Assembly member Marc Berman volleyed with concerned audience members at the Jewish Community Federation in San Francisco Monday night as the lawmaker (D-Palo Alto) strove to explain how a controversial model curriculum for a high school course in ethnic studies came to be.
The 350-page draft curriculum for ethnic studies, the interdisciplinary study of race and ethnicity with a focus on people of color, has been roundly criticized by Jewish groups and others for perceived bias. It is sharply critical of Israel, expresses support for the boycott, divestment and sanctions movement (BDS) and excludes meaningful discussion of anti-Semitism. Jewish lawmakers with the California Legislative Jewish Caucus said it reflects “anti-Jewish bias.”
At the Sept. 16 event, organized by the S.F.-based American Jewish Committee, audience members asked: Who wrote the curriculum? Why does it stress “grievances,” as one questioner put it, instead of “celebrating diversity”? Why not allow students to bring their own personal histories to the classroom, instead of relying on fixed definitions of people of color? And, one person wondered, why have a course in ethnic studies at all?
“The vetting probably wasn’t as tight as it needed to be,” Berman admitted, referring to the selection process for three curriculum authors and an 18-person advisory committee tasked with preparing the draft earlier this year. “Maybe [the Department of Education] should have asked more probing questions and checked people’s backgrounds a lot more.”
Berman said he and the Jewish Caucus strongly support ethnic studies instruction, which has been shown to improve grades for students of color. But he said the draft suffers from a bias that a number of committee members, some of them outspoken BDS supporters, brought to the project.
Audio recordings of their deliberations show there was little to no objection raised to the draft’s anti-Israel content, including controversial terminology like “Nakba,” Arabic for catastrophe, to describe the creation of the State of Israel in 1948, and the likening of BDS to other social protest movements, such as Black Lives Matter and #MeToo, without providing a pro-Israel counterpoint.
“We have reason to believe there was a strong, kind of anti-Israel, anti-Jewish bias among some of the writers, among some of the advisory board members,” he said.
According to Berman, the original writers will not be involved in the revision process and the committee has “been disbanded.”
“We don’t expect that any of those folks are going to be part of the process moving forward,” he said.
Moving forward, the Instructional Quality Commission (IQC), the state board with oversight authority over the model, will have more control over the curriculum. It has also added a new member: Sen. Ben Allen, Democrat from Santa Monica, who chairs the California Legislative Jewish Caucus.
We have reason to believe there was a strong, kind of anti-Israel, anti-Jewish bias among some of the writers
Assembly Bill 2016 required that the curriculum be developed with input from ethnic studies college professors and local educators, “a majority of whom are kindergarten to grade 12 teachers,” according to the bill text. A roster of advisory committee members shows that most were high school teachers and professors, many from the Bay Area, including from San Francisco State University, the San Francisco Unified School District and City College of San Francisco.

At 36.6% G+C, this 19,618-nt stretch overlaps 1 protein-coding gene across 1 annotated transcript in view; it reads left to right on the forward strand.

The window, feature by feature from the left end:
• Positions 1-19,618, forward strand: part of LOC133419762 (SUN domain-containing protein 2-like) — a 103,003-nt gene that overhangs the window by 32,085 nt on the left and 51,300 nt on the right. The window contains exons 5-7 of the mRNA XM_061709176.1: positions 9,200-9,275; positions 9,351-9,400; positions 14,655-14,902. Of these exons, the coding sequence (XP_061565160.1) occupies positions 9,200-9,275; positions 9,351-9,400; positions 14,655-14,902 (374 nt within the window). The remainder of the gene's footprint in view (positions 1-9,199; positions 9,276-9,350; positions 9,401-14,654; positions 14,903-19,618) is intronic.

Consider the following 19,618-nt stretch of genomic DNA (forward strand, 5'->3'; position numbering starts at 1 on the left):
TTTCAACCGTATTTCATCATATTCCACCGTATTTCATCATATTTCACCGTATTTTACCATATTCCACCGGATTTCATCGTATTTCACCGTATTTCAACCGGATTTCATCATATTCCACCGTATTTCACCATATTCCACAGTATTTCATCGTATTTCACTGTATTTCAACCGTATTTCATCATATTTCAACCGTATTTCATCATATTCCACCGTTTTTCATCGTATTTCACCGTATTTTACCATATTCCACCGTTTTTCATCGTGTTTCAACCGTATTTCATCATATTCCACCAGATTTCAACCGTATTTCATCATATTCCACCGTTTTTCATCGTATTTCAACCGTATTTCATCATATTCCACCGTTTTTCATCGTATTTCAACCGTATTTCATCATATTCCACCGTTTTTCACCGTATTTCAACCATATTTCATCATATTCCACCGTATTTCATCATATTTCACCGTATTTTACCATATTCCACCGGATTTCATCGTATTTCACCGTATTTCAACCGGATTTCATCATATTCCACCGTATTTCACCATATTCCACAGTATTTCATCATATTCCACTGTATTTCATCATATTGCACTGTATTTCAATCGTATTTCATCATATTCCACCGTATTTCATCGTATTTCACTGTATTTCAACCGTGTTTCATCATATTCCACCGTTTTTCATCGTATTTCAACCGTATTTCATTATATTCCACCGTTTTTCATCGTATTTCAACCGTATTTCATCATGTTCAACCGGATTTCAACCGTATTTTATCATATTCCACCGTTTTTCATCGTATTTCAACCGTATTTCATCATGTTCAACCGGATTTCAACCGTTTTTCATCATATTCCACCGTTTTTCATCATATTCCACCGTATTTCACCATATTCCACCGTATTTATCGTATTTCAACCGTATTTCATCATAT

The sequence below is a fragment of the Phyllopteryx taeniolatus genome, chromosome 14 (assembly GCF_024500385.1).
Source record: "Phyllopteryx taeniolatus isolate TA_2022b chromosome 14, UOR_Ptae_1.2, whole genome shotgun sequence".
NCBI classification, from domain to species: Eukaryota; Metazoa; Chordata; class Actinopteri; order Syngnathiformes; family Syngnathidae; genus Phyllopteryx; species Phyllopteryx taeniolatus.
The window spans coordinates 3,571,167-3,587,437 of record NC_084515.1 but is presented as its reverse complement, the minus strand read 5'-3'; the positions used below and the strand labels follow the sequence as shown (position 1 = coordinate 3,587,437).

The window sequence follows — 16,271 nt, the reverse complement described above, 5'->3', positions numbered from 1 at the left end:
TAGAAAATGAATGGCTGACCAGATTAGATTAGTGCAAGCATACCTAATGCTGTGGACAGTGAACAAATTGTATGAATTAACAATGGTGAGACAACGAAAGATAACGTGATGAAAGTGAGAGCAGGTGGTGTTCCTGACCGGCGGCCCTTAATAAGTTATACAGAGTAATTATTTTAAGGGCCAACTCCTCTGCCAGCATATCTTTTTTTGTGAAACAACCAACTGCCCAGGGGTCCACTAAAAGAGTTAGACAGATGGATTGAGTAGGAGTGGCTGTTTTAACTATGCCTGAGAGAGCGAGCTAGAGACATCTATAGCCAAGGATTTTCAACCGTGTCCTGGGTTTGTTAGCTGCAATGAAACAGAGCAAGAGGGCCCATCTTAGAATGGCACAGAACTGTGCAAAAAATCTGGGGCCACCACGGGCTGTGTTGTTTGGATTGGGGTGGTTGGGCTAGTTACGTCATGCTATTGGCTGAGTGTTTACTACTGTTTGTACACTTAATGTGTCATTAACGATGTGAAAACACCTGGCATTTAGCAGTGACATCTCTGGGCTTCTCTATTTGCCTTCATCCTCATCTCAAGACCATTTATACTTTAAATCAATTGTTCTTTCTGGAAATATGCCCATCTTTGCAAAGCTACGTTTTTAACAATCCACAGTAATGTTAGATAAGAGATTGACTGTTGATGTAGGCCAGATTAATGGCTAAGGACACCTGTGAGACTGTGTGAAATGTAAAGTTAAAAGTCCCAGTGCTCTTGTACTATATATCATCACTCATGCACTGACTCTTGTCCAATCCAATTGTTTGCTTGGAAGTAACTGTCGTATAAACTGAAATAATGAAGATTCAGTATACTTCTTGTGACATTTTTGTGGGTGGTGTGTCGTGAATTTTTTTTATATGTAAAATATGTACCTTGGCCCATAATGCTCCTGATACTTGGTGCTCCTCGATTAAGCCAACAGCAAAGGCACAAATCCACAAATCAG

One committee member, San Mateo schools administrator Samia Shoman, who is Palestinian, has drawn scrutiny from Jewish groups before. She taught a high school course called “Teaching Palestine” that was sharply critical of Israel, and hung a Palestinian flag and a poster supportive of intifada in her classroom.
In an essay on a website where educators share resources on teaching about Palestine, Shoman criticized the expectation that the Israeli-Palestinian conflict be taught in a balanced way. “This is not a conflict or war of equal powers,” she wrote.
Berman was joined on the panel by Arsen Shirvanyan of the Armenian National Committee of America and Samir Kalra of the Hindu American Foundation. Both groups shared concerns about the draft.
The three curriculum writers, educators whose names have not been publicized by the Department of Education, did the “bulk” of the drafting of the model, Berman said. “They then worked over the course of six days with the advisory board to finalize [it].” The process was overseen by the advisory committee in a series of daylong meetings between February and April.
Many members of the Jewish Caucus were perplexed, and some were angry, when the draft was released for public comment in June.
“That was the first time a lot of us saw what was in this draft,” Berman said. “A lot of us immediately thought, wait wait wait, there’s a lot in here that’s wrong. It practically eliminated the Jewish Californian experience.”
After receiving thousands of public comments, lawmakers in Sacramento have acknowledged the need for more time before the curriculum is ready for schools. Last week, legislators revised the language of the 2016 bill, extending the deadline for approval to March 2021. Assembly member Jose Medina (D-Riverside), who wrote another bill to make ethnic studies mandatory, also pushed his measure back to next year to “ensure we get the curriculum right,” he said.
It is not clear whether the current draft will get scrapped and rewritten, or simply overhauled. But either way, there will be “way closer attention made to anybody being hired or appointed,” Berman said. “It’s unfortunate that it happened this time. Shame on us if it happens again.”
The will IQC meet Friday, Sept. 20 at the Department of Education building in Sacramento to discuss the draft and hear public comment beginning at 9 a.m.